The Dutch Public Health Act (‘Wet publieke gezondheid’) was amended several times in 2021 because of the measures to prevent the spread of the Corona virus. For example, on 22 November 2021, the proposal for a Temporary Act on widening the use of corona access certificates (‘Tijdelijke wet verbreding inzet corona toegangsbewijzen’) was introduced. This legislative proposal aims to make the corona access certificate obligatory for employees in sectors where the certificate is also requested from visitors, such as the hospitality, culture and non-essential retail industry. In addition, the Dutch cabinet also wants to make it compulsory for employees to show a corona access certificate at workplaces where the risk of contamination is high. If an employer ensures a level of protection that is comparable to having a certificate, the obligation to show a corona access certificate will not apply.
Data Processing by Collaborative Societies Act
The legislative proposal for a Data Processing by Cooperative Organisations Act (‘Wet gegevens-verwerking door samenwerkingsverbanden’) aims to create a legal basis for the systematic sharing and processing of personal data, including by profiling, by cooperative organisations, consisting of administrative authorities and private parties that process personal data for important public interests, such as the fight against fraud and organised crime. The proposal is currently being debated by the Dutch Senate, where it has prompted the request for further advice from the Dutch Data Protection Authority (‘Autoriteit Persoonsgegevens’), the Council of State (‘Raad van State’) and the Institute for Human Rights (‘College voor Rechten van de Mens’). It is not yet known when the Senate will vote on the proposal.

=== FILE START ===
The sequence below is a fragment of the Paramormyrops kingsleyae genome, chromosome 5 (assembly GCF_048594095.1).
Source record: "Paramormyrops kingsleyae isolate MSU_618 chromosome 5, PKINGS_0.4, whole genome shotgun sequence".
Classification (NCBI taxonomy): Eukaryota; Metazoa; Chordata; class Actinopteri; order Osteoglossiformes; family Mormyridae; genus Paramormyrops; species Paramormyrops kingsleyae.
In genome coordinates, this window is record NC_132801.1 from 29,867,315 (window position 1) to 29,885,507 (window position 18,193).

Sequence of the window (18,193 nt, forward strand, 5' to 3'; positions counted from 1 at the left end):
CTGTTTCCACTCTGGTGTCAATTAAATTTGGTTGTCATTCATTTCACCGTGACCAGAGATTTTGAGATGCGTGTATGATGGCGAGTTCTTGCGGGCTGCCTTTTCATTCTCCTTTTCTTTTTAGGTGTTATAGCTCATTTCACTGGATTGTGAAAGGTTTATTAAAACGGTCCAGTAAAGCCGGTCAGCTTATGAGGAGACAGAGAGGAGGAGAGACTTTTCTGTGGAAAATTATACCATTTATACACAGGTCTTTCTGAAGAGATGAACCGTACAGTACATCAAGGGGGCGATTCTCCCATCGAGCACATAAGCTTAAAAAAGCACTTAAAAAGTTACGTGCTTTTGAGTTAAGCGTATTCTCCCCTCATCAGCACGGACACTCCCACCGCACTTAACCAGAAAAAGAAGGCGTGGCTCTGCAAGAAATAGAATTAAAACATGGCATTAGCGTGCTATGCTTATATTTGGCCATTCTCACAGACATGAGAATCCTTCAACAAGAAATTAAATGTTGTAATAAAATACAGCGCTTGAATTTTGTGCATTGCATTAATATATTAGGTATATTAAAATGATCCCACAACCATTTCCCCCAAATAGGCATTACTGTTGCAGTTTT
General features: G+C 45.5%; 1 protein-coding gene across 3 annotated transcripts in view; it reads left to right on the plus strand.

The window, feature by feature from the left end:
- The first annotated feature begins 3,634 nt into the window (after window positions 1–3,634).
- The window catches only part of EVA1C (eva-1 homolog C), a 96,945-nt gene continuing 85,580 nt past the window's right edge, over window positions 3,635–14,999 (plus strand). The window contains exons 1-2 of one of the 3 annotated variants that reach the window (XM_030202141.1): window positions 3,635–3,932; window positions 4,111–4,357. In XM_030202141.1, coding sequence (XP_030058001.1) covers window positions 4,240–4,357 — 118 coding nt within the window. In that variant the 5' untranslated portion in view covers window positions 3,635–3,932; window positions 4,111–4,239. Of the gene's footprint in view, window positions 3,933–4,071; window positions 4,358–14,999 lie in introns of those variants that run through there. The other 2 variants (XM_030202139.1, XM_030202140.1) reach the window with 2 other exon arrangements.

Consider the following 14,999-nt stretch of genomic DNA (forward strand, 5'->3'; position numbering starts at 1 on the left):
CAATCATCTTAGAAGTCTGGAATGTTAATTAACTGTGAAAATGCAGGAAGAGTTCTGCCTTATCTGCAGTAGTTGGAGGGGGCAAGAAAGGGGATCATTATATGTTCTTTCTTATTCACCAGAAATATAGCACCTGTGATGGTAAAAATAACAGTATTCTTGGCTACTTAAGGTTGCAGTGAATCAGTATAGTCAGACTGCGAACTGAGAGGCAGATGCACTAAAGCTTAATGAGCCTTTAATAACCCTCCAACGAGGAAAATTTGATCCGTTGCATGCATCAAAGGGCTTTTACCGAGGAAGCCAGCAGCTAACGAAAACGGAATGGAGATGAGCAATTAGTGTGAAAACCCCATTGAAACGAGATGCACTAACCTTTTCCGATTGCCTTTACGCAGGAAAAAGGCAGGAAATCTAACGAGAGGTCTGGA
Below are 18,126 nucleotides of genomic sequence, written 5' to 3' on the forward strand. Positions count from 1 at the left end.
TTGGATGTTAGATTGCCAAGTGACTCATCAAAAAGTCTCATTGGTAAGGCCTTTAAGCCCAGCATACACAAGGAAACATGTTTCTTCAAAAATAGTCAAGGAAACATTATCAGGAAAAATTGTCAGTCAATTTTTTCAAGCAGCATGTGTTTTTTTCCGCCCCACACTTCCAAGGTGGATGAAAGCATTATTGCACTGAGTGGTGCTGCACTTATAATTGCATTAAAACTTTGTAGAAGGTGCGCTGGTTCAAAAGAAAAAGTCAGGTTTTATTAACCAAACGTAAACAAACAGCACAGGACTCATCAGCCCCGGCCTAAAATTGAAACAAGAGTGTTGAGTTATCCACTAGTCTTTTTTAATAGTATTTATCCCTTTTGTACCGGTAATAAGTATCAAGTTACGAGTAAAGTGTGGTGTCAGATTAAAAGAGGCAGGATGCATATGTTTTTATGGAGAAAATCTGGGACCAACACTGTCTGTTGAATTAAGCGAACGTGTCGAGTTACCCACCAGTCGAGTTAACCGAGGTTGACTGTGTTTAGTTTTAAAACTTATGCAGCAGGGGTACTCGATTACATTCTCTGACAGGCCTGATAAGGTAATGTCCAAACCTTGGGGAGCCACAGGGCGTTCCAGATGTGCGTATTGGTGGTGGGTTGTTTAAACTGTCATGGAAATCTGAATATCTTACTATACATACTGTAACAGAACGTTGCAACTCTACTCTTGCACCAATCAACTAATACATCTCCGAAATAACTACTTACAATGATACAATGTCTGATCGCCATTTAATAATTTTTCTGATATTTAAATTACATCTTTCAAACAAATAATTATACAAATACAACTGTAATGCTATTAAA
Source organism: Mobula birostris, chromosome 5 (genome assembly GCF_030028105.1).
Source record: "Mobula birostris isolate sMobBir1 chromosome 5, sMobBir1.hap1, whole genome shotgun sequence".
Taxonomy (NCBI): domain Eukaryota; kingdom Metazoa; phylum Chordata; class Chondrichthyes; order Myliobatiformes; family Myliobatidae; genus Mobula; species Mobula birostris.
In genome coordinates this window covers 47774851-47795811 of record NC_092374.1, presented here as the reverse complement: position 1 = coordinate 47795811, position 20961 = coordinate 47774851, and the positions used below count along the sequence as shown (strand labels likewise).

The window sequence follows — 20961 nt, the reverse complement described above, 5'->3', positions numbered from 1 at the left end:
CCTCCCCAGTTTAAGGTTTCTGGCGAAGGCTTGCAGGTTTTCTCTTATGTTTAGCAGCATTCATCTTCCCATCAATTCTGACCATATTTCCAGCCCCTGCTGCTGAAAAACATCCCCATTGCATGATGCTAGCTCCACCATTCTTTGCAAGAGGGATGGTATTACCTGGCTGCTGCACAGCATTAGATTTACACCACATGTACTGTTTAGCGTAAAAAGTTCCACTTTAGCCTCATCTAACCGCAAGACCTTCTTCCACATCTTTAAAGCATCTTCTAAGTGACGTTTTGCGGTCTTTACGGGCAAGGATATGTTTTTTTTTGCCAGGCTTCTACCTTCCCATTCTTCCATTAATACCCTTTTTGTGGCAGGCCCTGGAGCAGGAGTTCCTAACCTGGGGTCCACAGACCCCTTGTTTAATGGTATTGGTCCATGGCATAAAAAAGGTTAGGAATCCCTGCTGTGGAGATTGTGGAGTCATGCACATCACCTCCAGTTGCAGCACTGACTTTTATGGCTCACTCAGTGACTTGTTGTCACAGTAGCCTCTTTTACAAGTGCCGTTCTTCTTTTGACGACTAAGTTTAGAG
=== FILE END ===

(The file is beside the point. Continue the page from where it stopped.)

On 3 May 2021, the proposal for an Electronic Data Interchange in Health Care Act (‘Wet elektronische gegevensuitwisseling in de zorg’) was submitted to the Dutch House of Representatives (‘Tweede Kamer’). Specific data exchanges will have to take place electronically. In addition, requirements may be set for language and technology, and the mandatory use of certified ICT products or services.